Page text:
Object Oriented Perl Chap02

This is a note about chap02 in “Object oriented perl”.

1.For a hash, we have two ways to get the key-value pair.

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my %hash = (
    steven => "good",
    sun    => "bad",
);

my $nextkey;

while (defined($nextkey = each %hash)){
    print "the key $nextkey has the value $hash{$nextkey}\n";
}

The other way is:

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my %hash = (
    steven => "good",
    sun    => "bad",
);

while (($nextkey, $nextval) = each %hash){
    print "the key $nextkey has value $nextval\n";
}

2.Subroutines can also be declared with a prototype, which is a series of specifiers that tells the compiler to restrict the type and number of arguments with which the subroutine may be invoked. For example, in the subroutine definition:

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sub insensitive_less_than ($$) {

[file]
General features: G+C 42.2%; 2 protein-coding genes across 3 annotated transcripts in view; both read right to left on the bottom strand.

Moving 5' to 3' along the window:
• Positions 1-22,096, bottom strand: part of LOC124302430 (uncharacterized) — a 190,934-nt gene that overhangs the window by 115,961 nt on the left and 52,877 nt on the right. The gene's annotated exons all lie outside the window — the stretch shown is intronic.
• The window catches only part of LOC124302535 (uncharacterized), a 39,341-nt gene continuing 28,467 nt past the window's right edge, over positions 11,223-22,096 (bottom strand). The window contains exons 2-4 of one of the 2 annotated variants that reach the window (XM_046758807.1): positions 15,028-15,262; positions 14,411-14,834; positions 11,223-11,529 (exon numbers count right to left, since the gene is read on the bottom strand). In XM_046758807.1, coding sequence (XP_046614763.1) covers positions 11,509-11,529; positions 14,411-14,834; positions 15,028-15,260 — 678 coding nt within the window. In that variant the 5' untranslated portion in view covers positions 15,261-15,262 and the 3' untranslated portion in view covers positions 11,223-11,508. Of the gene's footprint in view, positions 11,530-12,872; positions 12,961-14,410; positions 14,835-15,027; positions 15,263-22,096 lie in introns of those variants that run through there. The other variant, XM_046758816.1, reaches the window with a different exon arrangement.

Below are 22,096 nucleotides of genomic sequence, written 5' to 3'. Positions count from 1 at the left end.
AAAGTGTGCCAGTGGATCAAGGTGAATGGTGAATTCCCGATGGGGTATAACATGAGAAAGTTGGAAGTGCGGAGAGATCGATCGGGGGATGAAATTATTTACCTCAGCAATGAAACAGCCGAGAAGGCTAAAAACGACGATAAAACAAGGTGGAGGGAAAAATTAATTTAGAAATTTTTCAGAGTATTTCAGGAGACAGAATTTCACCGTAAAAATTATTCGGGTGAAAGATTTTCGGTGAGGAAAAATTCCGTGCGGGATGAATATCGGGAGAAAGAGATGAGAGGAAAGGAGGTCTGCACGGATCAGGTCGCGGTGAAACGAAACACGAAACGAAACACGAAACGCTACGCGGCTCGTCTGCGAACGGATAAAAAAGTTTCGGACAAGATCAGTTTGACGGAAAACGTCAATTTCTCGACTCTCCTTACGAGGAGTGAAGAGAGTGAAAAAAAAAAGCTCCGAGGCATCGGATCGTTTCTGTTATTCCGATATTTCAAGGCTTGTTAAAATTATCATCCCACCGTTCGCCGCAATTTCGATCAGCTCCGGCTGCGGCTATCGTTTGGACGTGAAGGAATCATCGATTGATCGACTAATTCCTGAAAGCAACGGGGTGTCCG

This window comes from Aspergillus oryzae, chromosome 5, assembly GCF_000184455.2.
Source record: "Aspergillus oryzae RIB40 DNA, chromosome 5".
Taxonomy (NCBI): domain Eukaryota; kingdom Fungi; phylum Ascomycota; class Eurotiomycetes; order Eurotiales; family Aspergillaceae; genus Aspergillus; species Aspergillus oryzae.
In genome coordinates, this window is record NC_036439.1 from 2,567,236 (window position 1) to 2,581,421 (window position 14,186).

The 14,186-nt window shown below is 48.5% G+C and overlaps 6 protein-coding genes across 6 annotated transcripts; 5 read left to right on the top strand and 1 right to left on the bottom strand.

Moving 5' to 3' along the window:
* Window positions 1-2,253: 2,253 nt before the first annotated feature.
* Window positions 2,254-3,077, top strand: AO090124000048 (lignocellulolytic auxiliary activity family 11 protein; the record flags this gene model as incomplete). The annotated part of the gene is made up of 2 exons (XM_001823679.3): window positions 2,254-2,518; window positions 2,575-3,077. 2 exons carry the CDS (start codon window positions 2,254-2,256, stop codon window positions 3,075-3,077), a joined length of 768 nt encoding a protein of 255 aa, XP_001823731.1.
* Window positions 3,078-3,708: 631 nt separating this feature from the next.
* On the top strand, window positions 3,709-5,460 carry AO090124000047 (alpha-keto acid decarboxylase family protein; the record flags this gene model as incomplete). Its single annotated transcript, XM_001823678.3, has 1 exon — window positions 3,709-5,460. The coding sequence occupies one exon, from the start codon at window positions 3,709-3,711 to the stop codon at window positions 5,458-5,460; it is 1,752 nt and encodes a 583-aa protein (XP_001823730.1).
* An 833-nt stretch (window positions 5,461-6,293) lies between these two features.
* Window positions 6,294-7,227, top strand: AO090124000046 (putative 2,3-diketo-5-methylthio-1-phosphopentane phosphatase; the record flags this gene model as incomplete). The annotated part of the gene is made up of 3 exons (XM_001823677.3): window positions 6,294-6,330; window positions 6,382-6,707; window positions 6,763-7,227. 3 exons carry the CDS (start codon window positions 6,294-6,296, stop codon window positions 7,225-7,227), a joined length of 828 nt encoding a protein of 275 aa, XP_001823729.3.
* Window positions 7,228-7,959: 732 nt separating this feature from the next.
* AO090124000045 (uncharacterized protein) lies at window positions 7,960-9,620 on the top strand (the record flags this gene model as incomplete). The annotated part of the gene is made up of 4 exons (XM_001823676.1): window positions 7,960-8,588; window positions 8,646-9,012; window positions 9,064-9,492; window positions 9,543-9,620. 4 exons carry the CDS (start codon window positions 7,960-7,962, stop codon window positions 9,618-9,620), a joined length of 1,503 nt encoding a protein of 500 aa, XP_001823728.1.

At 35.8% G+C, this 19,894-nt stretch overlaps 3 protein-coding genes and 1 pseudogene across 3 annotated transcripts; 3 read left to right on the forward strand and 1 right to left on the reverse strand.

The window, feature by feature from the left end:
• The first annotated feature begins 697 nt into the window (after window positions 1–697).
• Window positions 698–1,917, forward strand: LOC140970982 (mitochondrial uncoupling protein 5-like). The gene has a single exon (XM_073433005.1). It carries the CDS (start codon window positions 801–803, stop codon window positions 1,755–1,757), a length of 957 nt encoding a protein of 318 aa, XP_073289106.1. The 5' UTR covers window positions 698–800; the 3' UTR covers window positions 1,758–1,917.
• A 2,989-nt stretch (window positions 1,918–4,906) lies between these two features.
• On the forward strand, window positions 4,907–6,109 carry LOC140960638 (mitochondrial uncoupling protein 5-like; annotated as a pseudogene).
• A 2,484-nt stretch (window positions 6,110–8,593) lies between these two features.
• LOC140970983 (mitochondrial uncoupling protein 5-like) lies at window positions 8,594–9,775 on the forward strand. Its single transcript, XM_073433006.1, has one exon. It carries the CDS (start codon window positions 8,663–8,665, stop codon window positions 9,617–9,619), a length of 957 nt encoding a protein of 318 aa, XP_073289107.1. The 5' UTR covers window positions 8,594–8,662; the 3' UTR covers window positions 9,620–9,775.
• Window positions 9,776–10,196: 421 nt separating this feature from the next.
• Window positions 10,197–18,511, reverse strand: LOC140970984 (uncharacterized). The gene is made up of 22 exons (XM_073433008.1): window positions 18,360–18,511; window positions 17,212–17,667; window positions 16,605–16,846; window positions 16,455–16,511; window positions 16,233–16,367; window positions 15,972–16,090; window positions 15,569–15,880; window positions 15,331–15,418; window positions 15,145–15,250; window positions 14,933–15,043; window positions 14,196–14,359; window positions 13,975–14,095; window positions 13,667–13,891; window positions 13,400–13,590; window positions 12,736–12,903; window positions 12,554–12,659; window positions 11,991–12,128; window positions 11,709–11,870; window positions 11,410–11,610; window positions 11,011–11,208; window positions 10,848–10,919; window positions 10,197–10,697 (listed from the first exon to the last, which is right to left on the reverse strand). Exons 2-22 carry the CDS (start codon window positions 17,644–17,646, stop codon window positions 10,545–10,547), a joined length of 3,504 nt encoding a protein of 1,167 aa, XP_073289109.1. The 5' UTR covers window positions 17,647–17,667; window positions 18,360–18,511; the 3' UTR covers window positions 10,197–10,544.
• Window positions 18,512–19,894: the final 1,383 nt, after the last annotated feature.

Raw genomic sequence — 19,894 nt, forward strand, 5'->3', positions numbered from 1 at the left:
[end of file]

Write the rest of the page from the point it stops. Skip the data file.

return lc($_[0]) lt lc($_[1]);
}

The prototype is ($$) and specifies that the subroutine insensitive_less_than can only be called with exactly two arguments, each of which will be treated as a scalar—even if it’s actually an array!

Prototypes are only enforced when a subroutine is called using the name(args) syntax. Prototypes are not enforced when a subroutine is called with a leading & or through a subroutine reference.

3.Here is a clear illustration of how to use reference in Perl:

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my @row1 = (1, 2, 3);
my @row2 = (4, 5, 6);
my @row3 = (7, 8, 9);

my @cols = (\@row1, \@row2, \@row3);
my $table = \@cols;

print "2 x 3 is ", $table->[1]->[2];

4.Here is a script to realize the function of skipping along an array by a fixed step size. It uses anynymous soubroutine and closure.

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sub hop_along{
    my ($from, $to, $step) = @_;
    my $next = $from - $step;
    my $closure_ref = sub{
        $next += $step;
        return if $next > $to;
        $_[0] = $next;
        return 1;
    };
    return $closure_ref;
}

$iterator = hop_along(1, 100, 7);
while($iterator->($next)){
    print $next." ";
}

The sad thing is, I am not sure if this is the best way to achieve the function.